As indicated earlier, Water boiling test was used in the evaluation of the developed experimental cook stove. It however important to note that there exist other tests that include controlled cooking test and kitchen performance test. WBT consist of three phases: a high power phase with a cold start, a high power phase with hot start and low power phase which is the simmering phase. Each phase involves a series of measurements and calculations (Arora et al., 2014).

Different types of cooking like simmering and levels of heat are needed for the wide variety of dishes around the world. Cooks control the heat of the fire by adjusting the fuel or air supply to the fire (Jetter and Kariher, 2009). Design features for easy air adjustment allow the cook to prepare a variety of dishes with one stove. However, changes in air supply can also affect the fuel burn rate, thermal efficiency, and completeness of combustion. Therefore, benefits to the user need to be balanced with performance. Air supply in a cook stove is typically divided into two modes based on location relative to the fire (Raman et al., 2013). Primary air enters directly to the combustion zone and reacts with the fuel. On rocket stoves, primary air enters through the fuel opening (Reed and Larson, 1997). Some stoves have inlet openings on the bottom of the stove underneath the fuel, which can be preheated before entering the combustion zone and supplies oxygen to the bed of burning charcoal residue. Secondary air is routed into the stove downstream of the combustion zone, supplying oxygen to react with producer gas (Panwar and Rathore, 2008).

Kenya is among the developing nations facing limited access to clean energy sources (Brew- Hammond, 2010), however, biomass gasifier stove technology could be part of the solution due to the following advantages not only to users but to the general public as well: It is a good replacement for LPG stove, particularly in terms of fuel savings and quality of flame (McKendry, 2002), it will also help to minimize environmental pollution especially the burning of waste on roadsides and the dumping of the same along river banks (DemirbaƟ, 2001), in addition, it will help reduce the carbon dioxide, Carbon monoxide and particulate matter emission in the air brought about by the excessive burning of wood & other biomass fuel in the traditional cook stoves, which contributes to the ozone layer depletion & consequently in the ―GHG effect‖ into the atmosphere (Roden et al., 2009), Finally, it will help preserve the forest by reducing the cutting of trees for the production of wood fuel and wood charcoal thus, minimizing problems concerning drought during summer and flood during rainy season.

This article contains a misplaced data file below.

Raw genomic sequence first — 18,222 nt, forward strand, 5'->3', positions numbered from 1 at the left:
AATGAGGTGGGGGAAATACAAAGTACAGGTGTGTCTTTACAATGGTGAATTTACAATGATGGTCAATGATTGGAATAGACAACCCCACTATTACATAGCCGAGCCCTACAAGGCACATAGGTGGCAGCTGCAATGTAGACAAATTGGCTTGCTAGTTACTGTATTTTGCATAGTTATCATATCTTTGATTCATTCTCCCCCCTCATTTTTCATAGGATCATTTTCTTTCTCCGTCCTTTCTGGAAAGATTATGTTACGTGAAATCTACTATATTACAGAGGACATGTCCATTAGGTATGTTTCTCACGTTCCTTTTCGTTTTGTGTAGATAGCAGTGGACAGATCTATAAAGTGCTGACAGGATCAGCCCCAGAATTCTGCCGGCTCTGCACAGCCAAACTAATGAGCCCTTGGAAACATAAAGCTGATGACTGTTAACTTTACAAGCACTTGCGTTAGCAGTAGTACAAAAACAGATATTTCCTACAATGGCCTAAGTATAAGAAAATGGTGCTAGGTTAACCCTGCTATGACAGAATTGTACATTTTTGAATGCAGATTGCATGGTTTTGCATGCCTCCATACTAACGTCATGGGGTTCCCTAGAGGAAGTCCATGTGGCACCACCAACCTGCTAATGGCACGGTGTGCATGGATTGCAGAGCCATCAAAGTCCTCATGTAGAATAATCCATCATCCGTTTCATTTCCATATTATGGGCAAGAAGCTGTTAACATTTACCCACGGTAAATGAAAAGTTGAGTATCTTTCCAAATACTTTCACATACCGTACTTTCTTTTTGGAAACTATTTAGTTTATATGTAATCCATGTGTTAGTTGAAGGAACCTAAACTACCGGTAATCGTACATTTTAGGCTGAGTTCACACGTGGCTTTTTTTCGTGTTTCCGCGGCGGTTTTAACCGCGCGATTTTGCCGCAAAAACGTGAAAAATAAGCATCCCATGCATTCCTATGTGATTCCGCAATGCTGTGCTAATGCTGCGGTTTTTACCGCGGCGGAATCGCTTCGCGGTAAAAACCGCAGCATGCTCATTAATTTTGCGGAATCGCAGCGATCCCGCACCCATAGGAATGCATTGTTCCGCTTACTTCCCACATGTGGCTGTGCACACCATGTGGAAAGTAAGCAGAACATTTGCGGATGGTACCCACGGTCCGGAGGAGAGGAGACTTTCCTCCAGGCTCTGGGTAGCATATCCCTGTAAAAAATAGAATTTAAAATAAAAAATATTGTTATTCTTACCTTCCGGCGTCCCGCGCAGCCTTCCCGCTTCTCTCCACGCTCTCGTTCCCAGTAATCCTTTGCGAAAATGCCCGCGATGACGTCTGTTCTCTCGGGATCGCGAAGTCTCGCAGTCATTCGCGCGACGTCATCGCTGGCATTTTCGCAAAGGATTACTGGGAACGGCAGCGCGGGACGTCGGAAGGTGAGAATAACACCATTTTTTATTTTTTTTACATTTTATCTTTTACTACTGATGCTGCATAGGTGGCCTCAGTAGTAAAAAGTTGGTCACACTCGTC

Gasifier stoves using wood as fuel have been developed in countries like the US, China, India and other developing countries in Asia. These gasifier stoves like the Philips Wood stoves and Teri gasifiers produce a flammable gas by burning the fuel with limited amount of air (Yohannes, 2011). In Kenya the technology is new and few attempts have been made like Kenya Industrial Research and Development Institute Gastove and Sustainable Community Development Service gasifier stoves.

Design parameters like air flow rates, diameter and height of the reactor are paramount to successful forced draft cook stoves. Power output of the stove is highly dependent on the diameter of the reactor hence the bigger the diameter of the reactor, the more energy that can be released by the stove. This also means more fuel is expected to be burned per unit time since gas production is a function of the gasification rate in kg of fuel burned per unit time & area of the reactor (Yohannes, 2011). In addition, the total operating time to produce gas is affected by the height of the reactor. The higher the reactor, the longer is the operating time. However, the height of the reactor is limited by the height at which the stove is to be installed in the kitchen (Kartha and Larson, 2000). Finally, the size of the air in late is dependent on the size of the reactor. The bigger the diameter of the reactor, the more airflow is needed. The higher the reactor, the more pressure is needed in order to overcome the resistance exerted by the fuel (Belonio, 2005).